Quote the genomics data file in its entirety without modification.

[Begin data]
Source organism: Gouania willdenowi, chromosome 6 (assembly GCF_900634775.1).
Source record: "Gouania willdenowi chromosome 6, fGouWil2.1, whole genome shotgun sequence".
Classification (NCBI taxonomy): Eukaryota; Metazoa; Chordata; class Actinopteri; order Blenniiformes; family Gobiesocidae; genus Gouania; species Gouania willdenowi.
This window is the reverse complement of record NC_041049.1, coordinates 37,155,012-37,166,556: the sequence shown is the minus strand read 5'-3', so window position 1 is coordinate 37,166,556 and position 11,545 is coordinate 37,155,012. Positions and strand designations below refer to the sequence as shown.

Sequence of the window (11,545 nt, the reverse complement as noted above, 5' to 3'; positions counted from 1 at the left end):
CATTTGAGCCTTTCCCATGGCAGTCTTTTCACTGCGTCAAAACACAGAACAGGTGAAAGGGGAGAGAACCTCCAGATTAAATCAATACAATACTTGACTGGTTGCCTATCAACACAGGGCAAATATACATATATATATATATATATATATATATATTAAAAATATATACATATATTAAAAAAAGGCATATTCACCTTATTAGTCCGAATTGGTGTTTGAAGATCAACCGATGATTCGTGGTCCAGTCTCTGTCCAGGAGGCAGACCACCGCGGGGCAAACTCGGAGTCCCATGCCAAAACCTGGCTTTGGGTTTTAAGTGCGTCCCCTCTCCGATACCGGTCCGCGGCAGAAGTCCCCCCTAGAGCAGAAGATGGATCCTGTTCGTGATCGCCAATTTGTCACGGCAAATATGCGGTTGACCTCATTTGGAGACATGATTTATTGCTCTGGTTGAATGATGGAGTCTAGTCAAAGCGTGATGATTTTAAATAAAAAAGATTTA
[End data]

Source organism: Gouania willdenowi, chromosome 6 (assembly GCF_900634775.1).
Source record: "Gouania willdenowi chromosome 6, fGouWil2.1, whole genome shotgun sequence".
Classification (NCBI taxonomy): Eukaryota; Metazoa; Chordata; class Actinopteri; order Blenniiformes; family Gobiesocidae; genus Gouania; species Gouania willdenowi.
This window is the reverse complement of record NC_041049.1, coordinates 37,155,012-37,166,556: the sequence shown is the minus strand read 5'-3', so window position 1 is coordinate 37,166,556 and position 11,545 is coordinate 37,155,012. Positions and strand designations below refer to the sequence as shown.

Sequence of the window (11,545 nt, the reverse complement as noted above, 5' to 3'; positions counted from 1 at the left end):
CATTTGAGCCTTTCCCATGGCAGTCTTTTCACTGCGTCAAAACACAGAACAGGTGAAAGGGGAGAGAACCTCCAGATTAAATCAATACAATACTTGACTGGTTGCCTATCAACACAGGGCAAATATACATATATATATATATATATATATATATATTAAAAATATATACATATATTAAAAAAAGGCATATTCACCTTATTAGTCCGAATTGGTGTTTGAAGATCAACCGATGATTCGTGGTCCAGTCTCTGTCCAGGAGGCAGACCACCGCGGGGCAAACTCGGAGTCCCATGCCAAAACCTGGCTTTGGGTTTTAAGTGCGTCCCCTCTCCGATACCGGTCCGCGGCAGAAGTCCCCCCTAGAGCAGAAGATGGATCCTGTTCGTGATCGCCAATTTGTCACGGCAAATATGCGGTTGACCTCATTTGGAGACATGATTTATTGCTCTGGTTGAATGATGGAGTCTAGTCAAAGCGTGATGATTTTAAATAAAAAAGATTTA